Vancomycin Administration Reduces Total Bacterial Numbers in the Gut

As high throughput sequencing reveals information with respect to relative proportions of populations rather than relative numbers, quantitative PCR was employed to determine if the antimicrobial employed, i.e. vancomcyin or the bacteriocin Abp118, impacted on the total number of gut microbes present. Analysis revealed that there were no significant differences in total bacterial numbers in the faeces of diet induced obese mice compared with lean controls (p<0.96) at week 2. While treatment of the diet-induced obese mice with vancomycin resulted in a decrease in absolute faecal bacteria compared with their diet-induced obese counterparts (P<0.006 Figure 5), bacteriocin production did not alter the total bacterial numbers in the diet induced obese mice. The significant impact of vancomycin, but not other interventions, on total bacterial counts is also apparent at week 8. [7].

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Figure 5. Total bacterial number observed in all treatment groups at both time points.

Quantitative PCR reveals that the changes occurring are qualitative not quantitative as no significant difference is observed between time points. Total bacterial numbers calculated as copies of 16 S rRNA/g wet stool. Statistical significant difference between treatment groups is denoted by ***. p value based on kruskal wallis analysis with statistical significant determined as p≤0.05. Error bars represent the standard error of the mean.

https://doi.org/10.1371/journal.pone.0065790.g005

Beta Diversity Highlights Temporal Variation in Microbial Populations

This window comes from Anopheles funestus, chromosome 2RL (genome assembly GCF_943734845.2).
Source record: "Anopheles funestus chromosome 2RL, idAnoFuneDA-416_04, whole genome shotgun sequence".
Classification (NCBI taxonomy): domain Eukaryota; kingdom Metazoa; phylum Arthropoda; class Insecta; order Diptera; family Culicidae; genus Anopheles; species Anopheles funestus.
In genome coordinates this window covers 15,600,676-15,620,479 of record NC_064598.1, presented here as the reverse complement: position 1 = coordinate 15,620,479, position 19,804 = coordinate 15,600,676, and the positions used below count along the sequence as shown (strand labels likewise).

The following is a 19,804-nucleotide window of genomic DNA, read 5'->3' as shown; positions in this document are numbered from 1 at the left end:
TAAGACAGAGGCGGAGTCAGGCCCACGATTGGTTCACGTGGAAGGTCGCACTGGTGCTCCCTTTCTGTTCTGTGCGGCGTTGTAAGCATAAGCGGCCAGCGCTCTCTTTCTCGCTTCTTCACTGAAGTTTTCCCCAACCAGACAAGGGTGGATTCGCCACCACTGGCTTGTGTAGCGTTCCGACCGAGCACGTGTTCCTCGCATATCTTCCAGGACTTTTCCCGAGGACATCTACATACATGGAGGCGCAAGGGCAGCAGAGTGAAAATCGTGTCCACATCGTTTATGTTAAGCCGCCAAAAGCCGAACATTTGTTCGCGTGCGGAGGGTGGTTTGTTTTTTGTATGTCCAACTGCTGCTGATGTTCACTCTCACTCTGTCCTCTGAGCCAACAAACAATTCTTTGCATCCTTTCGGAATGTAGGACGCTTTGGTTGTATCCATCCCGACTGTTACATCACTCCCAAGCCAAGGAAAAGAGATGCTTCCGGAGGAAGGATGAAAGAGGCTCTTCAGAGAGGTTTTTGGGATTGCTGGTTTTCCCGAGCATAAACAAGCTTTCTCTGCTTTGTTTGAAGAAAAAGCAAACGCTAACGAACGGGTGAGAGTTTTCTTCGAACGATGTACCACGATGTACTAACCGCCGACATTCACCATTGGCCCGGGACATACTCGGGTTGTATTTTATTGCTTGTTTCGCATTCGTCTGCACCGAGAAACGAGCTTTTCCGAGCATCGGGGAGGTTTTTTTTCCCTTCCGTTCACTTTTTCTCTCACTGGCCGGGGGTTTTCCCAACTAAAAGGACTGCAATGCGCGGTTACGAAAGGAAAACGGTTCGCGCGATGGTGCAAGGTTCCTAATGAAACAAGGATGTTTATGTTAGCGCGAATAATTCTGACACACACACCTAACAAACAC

Principal coordinate analysis (based on unweighted unifrac distances) of the 16 S rRNA sequences further highlights the temporal changes in the microbial populations from intervention week 2 to 8 with samples clearly clustering according to time point (Figure 6). In line with the α diversity and taxonomical data presented above, it is apparent that data points corresponding to DIO mice who received vancomycin (purple) cluster away from those corresponding to the other groups. The degree to which these data points are removed is more apparent at week 2, again suggesting that a recovery occurs during the subsequent weeks (Figure 6). At week 8, data points corresponding to the DIO controls (red) cluster tightly together within a larger cluster. Such tight clustering is not apparent at week 2 (Figure 6). It would also appear that the Bac+ (green) and Bac- (orange) mice are more distinct at week 2 (Figure 6). Hierarchical clustering of the OTUs from each dataset also highlights the temporal instability in the mouse microbiota between the two time points. However the unweighted pair group method with arithmetric mean (UPGMA) tree shows that, at specific time points, the microbiota of mice within each treatment group are generally more similar to each other than they are to those from the other groups (Figure S3). Hierarchical clustering again highlights the separation of the vancomycin-exposed populations from the other groups. In addition to clustering away from the other groups, it is also clear that these populations differ at the respective time points. At week 8, the ‘lean’ OTUs cluster into two groups on either side of the DIO OTUs, this separation was not observed at week 2. No significant difference in weight was observed between these respective lean subgroups. At week 2 Bac+ OTUs are divided into two groups on either side of DIO OTUs. This separation did not persist with time.